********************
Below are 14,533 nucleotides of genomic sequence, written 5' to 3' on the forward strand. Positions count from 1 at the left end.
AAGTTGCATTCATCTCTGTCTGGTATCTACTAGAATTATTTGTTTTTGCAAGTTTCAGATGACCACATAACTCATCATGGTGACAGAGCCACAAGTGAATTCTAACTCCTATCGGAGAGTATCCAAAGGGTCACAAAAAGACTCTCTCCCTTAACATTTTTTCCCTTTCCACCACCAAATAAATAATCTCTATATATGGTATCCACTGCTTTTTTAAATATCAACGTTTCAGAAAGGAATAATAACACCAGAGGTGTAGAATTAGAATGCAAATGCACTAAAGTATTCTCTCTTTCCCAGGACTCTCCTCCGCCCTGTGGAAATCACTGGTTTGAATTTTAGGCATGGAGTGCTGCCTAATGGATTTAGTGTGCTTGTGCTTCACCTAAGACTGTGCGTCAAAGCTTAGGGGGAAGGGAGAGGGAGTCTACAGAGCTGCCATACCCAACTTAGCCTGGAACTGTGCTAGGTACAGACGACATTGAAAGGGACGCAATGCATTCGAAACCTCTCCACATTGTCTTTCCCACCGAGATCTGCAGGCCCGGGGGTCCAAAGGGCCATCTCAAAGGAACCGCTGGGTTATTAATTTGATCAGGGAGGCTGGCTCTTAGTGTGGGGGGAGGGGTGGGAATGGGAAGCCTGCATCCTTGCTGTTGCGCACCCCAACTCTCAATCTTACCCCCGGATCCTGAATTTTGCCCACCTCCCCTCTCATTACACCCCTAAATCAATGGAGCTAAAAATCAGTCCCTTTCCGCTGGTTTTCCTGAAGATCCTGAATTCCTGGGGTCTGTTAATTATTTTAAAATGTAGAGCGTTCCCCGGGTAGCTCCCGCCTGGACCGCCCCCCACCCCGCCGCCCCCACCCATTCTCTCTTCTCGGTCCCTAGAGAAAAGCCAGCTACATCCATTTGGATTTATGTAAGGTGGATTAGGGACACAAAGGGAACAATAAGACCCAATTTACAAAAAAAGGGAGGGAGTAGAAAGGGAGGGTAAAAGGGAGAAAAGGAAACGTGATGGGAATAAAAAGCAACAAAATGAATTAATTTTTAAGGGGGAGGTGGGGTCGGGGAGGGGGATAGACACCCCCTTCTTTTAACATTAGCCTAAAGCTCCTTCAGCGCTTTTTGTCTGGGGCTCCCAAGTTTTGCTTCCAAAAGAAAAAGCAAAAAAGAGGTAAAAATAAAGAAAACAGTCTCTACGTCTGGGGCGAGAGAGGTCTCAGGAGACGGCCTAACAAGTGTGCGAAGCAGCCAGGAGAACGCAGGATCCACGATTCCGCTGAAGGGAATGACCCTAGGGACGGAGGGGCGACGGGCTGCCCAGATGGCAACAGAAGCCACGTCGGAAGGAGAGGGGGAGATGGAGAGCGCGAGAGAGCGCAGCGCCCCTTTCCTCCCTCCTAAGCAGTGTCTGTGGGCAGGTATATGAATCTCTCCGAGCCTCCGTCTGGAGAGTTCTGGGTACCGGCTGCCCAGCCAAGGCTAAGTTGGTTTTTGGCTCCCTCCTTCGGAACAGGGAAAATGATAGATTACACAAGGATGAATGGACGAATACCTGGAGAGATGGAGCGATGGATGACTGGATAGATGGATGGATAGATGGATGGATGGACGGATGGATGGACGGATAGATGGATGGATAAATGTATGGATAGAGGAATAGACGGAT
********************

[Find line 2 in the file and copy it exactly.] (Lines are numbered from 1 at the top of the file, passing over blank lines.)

AAGTTGCATTCATCTCTGTCTGGTATCTACTAGAATTATTTGTTTTTGCAAGTTTCAGATGACCACATAACTCATCATGGTGACAGAGCCACAAGTGAATTCTAACTCCTATCGGAGAGTATCCAAAGGGTCACAAAAAGACTCTCTCCCTTAACATTTTTTCCCTTTCCACCACCAAATAAATAATCTCTATATATGGTATCCACTGCTTTTTTAAATATCAACGTTTCAGAAAGGAATAATAACACCAGAGGTGTAGAATTAGAATGCAAATGCACTAAAGTATTCTCTCTTTCCCAGGACTCTCCTCCGCCCTGTGGAAATCACTGGTTTGAATTTTAGGCATGGAGTGCTGCCTAATGGATTTAGTGTGCTTGTGCTTCACCTAAGACTGTGCGTCAAAGCTTAGGGGGAAGGGAGAGGGAGTCTACAGAGCTGCCATACCCAACTTAGCCTGGAACTGTGCTAGGTACAGACGACATTGAAAGGGACGCAATGCATTCGAAACCTCTCCACATTGTCTTTCCCACCGAGATCTGCAGGCCCGGGGGTCCAAAGGGCCATCTCAAAGGAACCGCTGGGTTATTAATTTGATCAGGGAGGCTGGCTCTTAGTGTGGGGGGAGGGGTGGGAATGGGAAGCCTGCATCCTTGCTGTTGCGCACCCCAACTCTCAATCTTACCCCCGGATCCTGAATTTTGCCCACCTCCCCTCTCATTACACCCCTAAATCAATGGAGCTAAAAATCAGTCCCTTTCCGCTGGTTTTCCTGAAGATCCTGAATTCCTGGGGTCTGTTAATTATTTTAAAATGTAGAGCGTTCCCCGGGTAGCTCCCGCCTGGACCGCCCCCCACCCCGCCGCCCCCACCCATTCTCTCTTCTCGGTCCCTAGAGAAAAGCCAGCTACATCCATTTGGATTTATGTAAGGTGGATTAGGGACACAAAGGGAACAATAAGACCCAATTTACAAAAAAAGGGAGGGAGTAGAAAGGGAGGGTAAAAGGGAGAAAAGGAAACGTGATGGGAATAAAAAGCAACAAAATGAATTAATTTTTAAGGGGGAGGTGGGGTCGGGGAGGGGGATAGACACCCCCTTCTTTTAACATTAGCCTAAAGCTCCTTCAGCGCTTTTTGTCTGGGGCTCCCAAGTTTTGCTTCCAAAAGAAAAAGCAAAAAAGAGGTAAAAATAAAGAAAACAGTCTCTACGTCTGGGGCGAGAGAGGTCTCAGGAGACGGCCTAACAAGTGTGCGAAGCAGCCAGGAGAACGCAGGATCCACGATTCCGCTGAAGGGAATGACCCTAGGGACGGAGGGGCGACGGGCTGCCCAGATGGCAACAGAAGCCACGTCGGAAGGAGAGGGGGAGATGGAGAGCGCGAGAGAGCGCAGCGCCCCTTTCCTCCCTCCTAAGCAGTGTCTGTGGGCAGGTATATGAATCTCTCCGAGCCTCCGTCTGGAGAGTTCTGGGTACCGGCTGCCCAGCCAAGGCTAAGTTGGTTTTTGGCTCCCTCCTTCGGAACAGGGAAAATGATAGATTACACAAGGATGAATGGACGAATACCTGGAGAGATGGAGCGATGGATGACTGGATAGATGGATGGATAGATGGATGGATGGACGGATGGATGGACGGATAGATGGATGGATAAATGTATGGATAGAGGAATAGACGGAT